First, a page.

One train of thought that I stumbled upon during my incessant web browsing was long the lines of: “if something offends you, politely ask that person to stop. If they refuse, remove yourself from the environment. We don’t have the right to decide what does and doesn’t upset other people, but we also don’t have the right to tell people what they can and can’t say. The key here though is not to be a dick, even if the other person is”. That is one option.
Because everyone can get upset about anything they please, and because people are like little children, when those children find the winning formula, i.e. using as little energy as possible to upset someone, they will do that until it doesn’t work anymore. When I was little, classmates used to call me names, and I used to get upset, and chase them around in anger trying to either hit them, or reciprocate in name calling. My father advised me that the better option would be to just act like I did not care. I did just that, and (in hindsight, obviously) they stopped. They tried to move on to different types of name calling. That didn’t work. Then they moved on to another person and left me alone. This in my opinion is the ideal option. To just refuse to be offended by simplicity; for everyone to require a comprehensive and coherent communication of a significant amount of words that in sum creates something negative. Only then does it become appropriate to respond with, something that is taxing; a shift in emotions. If we use that standard, and someone takes the time and energy to try and offend you, then you can subject yourself to ‘feeling’ hurt, or even better, frustrate the offendor by ignoring his efforts.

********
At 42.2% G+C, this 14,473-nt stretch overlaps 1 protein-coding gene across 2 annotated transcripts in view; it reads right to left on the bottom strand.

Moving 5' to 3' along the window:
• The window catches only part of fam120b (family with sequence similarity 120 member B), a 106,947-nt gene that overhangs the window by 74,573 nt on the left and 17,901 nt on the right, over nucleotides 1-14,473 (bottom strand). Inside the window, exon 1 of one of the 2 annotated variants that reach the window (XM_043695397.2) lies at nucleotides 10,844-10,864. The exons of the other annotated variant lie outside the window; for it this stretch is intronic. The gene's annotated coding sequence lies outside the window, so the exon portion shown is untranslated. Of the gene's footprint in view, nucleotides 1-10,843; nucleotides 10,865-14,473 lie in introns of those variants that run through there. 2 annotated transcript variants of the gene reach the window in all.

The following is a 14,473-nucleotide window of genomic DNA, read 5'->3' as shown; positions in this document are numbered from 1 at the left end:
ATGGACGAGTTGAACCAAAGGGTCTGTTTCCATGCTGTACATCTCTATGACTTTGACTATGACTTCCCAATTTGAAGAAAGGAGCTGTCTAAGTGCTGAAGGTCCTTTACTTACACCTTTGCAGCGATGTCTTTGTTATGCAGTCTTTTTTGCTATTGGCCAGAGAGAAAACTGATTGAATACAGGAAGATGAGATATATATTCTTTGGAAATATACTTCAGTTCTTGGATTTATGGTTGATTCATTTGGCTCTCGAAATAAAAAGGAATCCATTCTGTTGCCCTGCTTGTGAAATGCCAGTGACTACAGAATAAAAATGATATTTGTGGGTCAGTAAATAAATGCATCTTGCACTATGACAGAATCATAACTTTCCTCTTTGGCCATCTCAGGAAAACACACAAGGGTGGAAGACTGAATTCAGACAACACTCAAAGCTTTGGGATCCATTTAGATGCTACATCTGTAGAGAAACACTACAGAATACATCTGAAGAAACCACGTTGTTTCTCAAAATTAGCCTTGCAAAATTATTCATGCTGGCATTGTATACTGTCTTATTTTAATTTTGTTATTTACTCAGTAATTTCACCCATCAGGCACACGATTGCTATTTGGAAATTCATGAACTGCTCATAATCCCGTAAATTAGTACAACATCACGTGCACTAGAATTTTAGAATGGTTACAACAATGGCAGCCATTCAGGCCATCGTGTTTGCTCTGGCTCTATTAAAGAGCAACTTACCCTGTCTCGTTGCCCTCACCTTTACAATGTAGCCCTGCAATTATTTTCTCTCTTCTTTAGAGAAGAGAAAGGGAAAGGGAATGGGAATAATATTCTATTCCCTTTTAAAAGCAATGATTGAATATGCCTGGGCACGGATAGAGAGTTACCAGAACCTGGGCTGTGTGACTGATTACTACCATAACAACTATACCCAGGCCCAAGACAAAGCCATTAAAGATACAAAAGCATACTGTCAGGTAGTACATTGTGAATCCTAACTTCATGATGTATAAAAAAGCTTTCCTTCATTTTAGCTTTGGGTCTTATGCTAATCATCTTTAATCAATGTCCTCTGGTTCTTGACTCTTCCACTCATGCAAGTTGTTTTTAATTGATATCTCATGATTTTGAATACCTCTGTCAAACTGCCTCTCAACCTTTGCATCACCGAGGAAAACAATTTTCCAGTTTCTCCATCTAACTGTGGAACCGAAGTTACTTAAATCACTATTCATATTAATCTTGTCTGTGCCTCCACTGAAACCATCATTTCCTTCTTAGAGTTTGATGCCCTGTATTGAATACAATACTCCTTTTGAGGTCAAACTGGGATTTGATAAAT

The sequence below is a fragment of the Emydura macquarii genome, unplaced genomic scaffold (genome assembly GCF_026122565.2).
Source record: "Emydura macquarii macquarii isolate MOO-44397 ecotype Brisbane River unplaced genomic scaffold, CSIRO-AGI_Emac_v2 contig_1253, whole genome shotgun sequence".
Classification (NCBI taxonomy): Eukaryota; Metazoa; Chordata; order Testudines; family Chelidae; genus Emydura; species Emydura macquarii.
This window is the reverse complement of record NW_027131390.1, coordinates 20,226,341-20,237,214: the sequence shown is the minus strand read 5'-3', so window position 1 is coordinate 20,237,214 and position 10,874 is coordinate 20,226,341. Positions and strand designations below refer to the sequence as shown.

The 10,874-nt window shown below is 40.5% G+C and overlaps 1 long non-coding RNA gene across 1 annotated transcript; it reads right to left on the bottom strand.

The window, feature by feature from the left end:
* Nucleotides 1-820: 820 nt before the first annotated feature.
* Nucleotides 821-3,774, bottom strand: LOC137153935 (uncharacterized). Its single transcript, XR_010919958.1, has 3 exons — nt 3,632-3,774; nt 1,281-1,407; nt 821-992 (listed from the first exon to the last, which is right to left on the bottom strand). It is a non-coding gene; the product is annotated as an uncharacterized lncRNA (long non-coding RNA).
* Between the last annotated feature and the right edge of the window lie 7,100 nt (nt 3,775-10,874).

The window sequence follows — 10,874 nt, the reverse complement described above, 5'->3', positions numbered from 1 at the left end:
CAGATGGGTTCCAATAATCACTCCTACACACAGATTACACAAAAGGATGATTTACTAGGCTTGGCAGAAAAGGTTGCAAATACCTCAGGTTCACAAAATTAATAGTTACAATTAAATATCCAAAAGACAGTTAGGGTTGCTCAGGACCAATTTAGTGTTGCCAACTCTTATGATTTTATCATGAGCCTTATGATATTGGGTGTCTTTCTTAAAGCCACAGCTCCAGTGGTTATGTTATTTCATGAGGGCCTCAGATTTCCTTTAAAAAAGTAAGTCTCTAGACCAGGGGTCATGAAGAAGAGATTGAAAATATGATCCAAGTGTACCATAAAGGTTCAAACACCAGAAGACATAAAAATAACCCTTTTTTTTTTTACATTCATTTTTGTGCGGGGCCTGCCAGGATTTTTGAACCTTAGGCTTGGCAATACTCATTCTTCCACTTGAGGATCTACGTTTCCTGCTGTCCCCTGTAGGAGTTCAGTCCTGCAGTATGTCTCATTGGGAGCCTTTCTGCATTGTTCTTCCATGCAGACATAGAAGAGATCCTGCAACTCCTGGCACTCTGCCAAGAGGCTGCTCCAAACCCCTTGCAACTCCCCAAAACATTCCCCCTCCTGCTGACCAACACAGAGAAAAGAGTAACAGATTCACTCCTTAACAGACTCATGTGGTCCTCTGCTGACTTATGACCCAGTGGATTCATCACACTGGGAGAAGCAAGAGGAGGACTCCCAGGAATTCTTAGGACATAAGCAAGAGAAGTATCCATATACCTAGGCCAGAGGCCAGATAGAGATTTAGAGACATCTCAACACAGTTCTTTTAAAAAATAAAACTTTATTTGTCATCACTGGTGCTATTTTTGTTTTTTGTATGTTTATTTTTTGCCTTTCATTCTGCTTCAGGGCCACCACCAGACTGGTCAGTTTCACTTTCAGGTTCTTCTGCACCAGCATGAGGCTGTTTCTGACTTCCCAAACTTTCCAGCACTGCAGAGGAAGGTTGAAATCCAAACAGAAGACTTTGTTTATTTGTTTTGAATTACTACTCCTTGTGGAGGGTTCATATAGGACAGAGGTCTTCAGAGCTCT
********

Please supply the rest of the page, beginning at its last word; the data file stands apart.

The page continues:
So, if you’ve already read 1400+ words, and you’re down to this last paragraph, please try to make yourself impervious to currently established, simple, one word offensive communication. If someone calls you a cunt respond with “thank you, I’ve been working out; glad you noticed”, because that word describes one of the toughest and resilient organs that a human being can possess (doesn’t cause pain when you hit it, it can stretch to push out babies, and it is an object of desire by more than half of the world population). Make it more difficult to for hate to be communicated, because we now have the internet, and it’s easy for everyone to disseminate words. Hopefully, our world will become more pleasant that way.